About Dakota

These capabilities may be used on their own or as components within advanced strategies such as hybrid optimization, surrogate-based optimization, mixed integer nonlinear programming, or optimization under uncertainty.

Why Dakota?

Computational methods developed in structural mechanics, heat transfer, fluid mechanics, shock physics, and many other fields of engineering can be an enormous aid to understanding the complex physical systems they simulate. Often, it is desired to use these simulations as virtual prototypes to obtain an acceptable or optimized design for a particular system. This effort seeks to enhance the utility of these computational methods by enabling their use as design tools, so that simulations may be used not just for single-point predictions, but also for automated determination of system performance improvements throughout the product life cycle.

This allows analysts to address the fundamental engineering questions of foremost importance to our programs, such as

  • "What is the best design?"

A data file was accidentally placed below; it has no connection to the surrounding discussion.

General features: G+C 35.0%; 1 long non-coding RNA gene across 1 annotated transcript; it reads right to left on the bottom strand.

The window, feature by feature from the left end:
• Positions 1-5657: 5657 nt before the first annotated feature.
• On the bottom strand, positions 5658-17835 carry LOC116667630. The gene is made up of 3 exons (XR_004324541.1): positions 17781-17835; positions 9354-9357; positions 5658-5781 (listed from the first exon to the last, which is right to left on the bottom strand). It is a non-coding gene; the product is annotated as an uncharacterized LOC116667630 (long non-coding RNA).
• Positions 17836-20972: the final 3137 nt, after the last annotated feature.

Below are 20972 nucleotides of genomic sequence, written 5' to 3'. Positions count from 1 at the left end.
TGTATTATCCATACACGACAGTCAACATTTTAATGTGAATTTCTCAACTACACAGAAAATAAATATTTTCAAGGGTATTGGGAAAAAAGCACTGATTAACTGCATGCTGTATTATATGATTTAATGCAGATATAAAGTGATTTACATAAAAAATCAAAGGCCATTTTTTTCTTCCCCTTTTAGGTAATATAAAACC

• "How safe is it?"
  • "How much confidence do I have in my answer?"

System performance objectives can be formulated to:

  • minimize weight, cost, or defects;
  • limit a critical temperature, stress, or vibration response;
  • maximize performance, reliability, throughput, reconfigurability, agility, or design robustness

A systematic, rapid method of determining these optimal solutions will lead to better designs and improved system performance and will reduce dependence on prototypes and testing, which, in turn, will shorten the design cycle and reduce development costs.

The Dakota Software Toolkit

Toward these ends, a general purpose software toolkit is under continuing development for the integration of commercial and in-house simulation capabilities with broad classes of systems analysis tools. Written in C++, the Dakota toolkit is intended as a flexible, extensible interface between simulation codes and a variety of iterative systems analysis methods, including optimization, uncertainty quantification, nonlinear least squares methods, and sensitivity/variance analysis.